search found some success in December when I began working for a local
craftsman. Here we are gathering rocks by the river and an up close look at his
mortar and pestle work.
Amidst my apprenticeship work, I, as
hinted, also changed my host family…yes, that’s the same guy from above. After
working with Edison several times and falling ill yet again, him and his family
presented themselves as a welcoming new host family. Here I am pictured with my
host parents and 3 brothers and with the rest of the families during our
region’s Christmas party.
After moving in with my host family, I
quickly learned to love the new routine: every weekend I would get the chance
to help my parents sell in the Sunday market in the capital city, Quito. It was
always a great opportunity to connect with my host family, see a lively part of
Ecuador, and learn how terrible at selling stuff I am.
One of the best ways I got to develop my
relationships with my host family was our weekly family trips to the market.
Before walking around the crowded, loud market we would go out
for encebollada, a super tasty soup originally from the coastal part of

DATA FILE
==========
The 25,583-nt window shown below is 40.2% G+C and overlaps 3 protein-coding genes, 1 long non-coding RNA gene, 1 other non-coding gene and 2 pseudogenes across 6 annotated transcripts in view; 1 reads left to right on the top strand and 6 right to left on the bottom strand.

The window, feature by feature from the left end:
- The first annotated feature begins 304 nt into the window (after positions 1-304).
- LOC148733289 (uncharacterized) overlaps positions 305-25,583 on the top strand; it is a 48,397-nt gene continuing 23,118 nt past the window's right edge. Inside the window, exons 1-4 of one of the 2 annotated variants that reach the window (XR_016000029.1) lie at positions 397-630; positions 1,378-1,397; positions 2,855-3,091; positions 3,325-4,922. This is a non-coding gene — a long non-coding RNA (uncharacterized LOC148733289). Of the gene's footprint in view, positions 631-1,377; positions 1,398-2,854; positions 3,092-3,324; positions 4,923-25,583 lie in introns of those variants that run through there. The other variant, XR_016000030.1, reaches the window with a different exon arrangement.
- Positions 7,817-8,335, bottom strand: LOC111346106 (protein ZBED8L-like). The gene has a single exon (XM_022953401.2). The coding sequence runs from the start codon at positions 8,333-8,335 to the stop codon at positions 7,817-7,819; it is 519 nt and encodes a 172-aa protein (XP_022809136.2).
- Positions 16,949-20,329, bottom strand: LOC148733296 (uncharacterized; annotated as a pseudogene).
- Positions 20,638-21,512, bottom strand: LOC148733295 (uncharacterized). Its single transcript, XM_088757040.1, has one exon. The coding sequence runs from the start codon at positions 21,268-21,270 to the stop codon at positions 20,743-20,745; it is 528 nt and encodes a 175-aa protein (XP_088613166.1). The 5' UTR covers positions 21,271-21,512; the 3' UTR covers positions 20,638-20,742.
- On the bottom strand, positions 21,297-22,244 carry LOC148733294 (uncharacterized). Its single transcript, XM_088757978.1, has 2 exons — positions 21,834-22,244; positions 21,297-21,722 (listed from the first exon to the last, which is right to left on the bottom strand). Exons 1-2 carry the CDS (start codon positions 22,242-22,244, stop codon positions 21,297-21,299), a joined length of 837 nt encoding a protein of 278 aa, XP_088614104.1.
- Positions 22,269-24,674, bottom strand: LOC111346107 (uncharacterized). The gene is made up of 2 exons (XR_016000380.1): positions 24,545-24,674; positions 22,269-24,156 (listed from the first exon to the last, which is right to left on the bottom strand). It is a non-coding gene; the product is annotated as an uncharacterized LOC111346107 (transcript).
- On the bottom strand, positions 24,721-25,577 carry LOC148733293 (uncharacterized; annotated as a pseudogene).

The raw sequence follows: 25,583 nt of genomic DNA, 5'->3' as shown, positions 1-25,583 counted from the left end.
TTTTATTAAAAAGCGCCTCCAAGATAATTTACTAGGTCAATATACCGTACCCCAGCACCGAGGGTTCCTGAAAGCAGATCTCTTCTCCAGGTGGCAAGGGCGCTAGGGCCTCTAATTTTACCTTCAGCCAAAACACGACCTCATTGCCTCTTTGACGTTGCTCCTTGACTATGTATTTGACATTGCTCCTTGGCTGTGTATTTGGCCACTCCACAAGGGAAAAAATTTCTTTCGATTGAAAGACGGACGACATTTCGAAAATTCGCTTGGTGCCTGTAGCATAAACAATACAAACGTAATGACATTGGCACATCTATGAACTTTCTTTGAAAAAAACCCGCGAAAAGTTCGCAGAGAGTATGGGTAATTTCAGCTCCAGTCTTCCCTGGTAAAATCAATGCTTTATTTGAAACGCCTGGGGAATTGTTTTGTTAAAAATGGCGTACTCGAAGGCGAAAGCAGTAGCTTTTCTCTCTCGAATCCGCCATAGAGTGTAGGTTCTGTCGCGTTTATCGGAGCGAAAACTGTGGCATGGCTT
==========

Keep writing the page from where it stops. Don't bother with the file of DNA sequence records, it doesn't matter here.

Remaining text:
Ecuador. Here is a very intense picture of me eating encebollado one
On the topic of food, here is a picture of
my two brothers and I making humitas,
or sorta corn bread, that is often enjoyed with coffee. In this case we got the
whole family together including grandparents, aunts, uncles and cousins for an
evening; by the end we had about 100 humitas
that were gone in about 4 days. Aside it is my grandma’s cornfield we went to
that afternoon for the abundance of corn needed.
One of the most enjoyable days of my
experience was New Years with my entire extended; and part of that was being
able to share it with my real family. Here’s a video of my brothers using a
sparker as midnight came closer and a picture with both of my families as 2017
Here a pictures of my two younger host
brothers, during their respective birthdays. One part of this experience I will
cherish forever is the relationships I was able to build with my siblings;
especially coming from my first experience where my siblings very often
disengaged and disinterested in me being there.
I hope these pictures give you a quick peek
into what my life has been like, through host families, apprenticeships ( not
so much) and travel. Before I end, I’ll leave you with these GCY exposés:
featuring GCY shirt in a field, bridges, and sprawling landscapes from my bus
my homecoming date comes ever closer, I am now left with another difficult
task: reflecting and processing my experience. Seen here is my face for the
next few weeks until I can really get a grip on what I went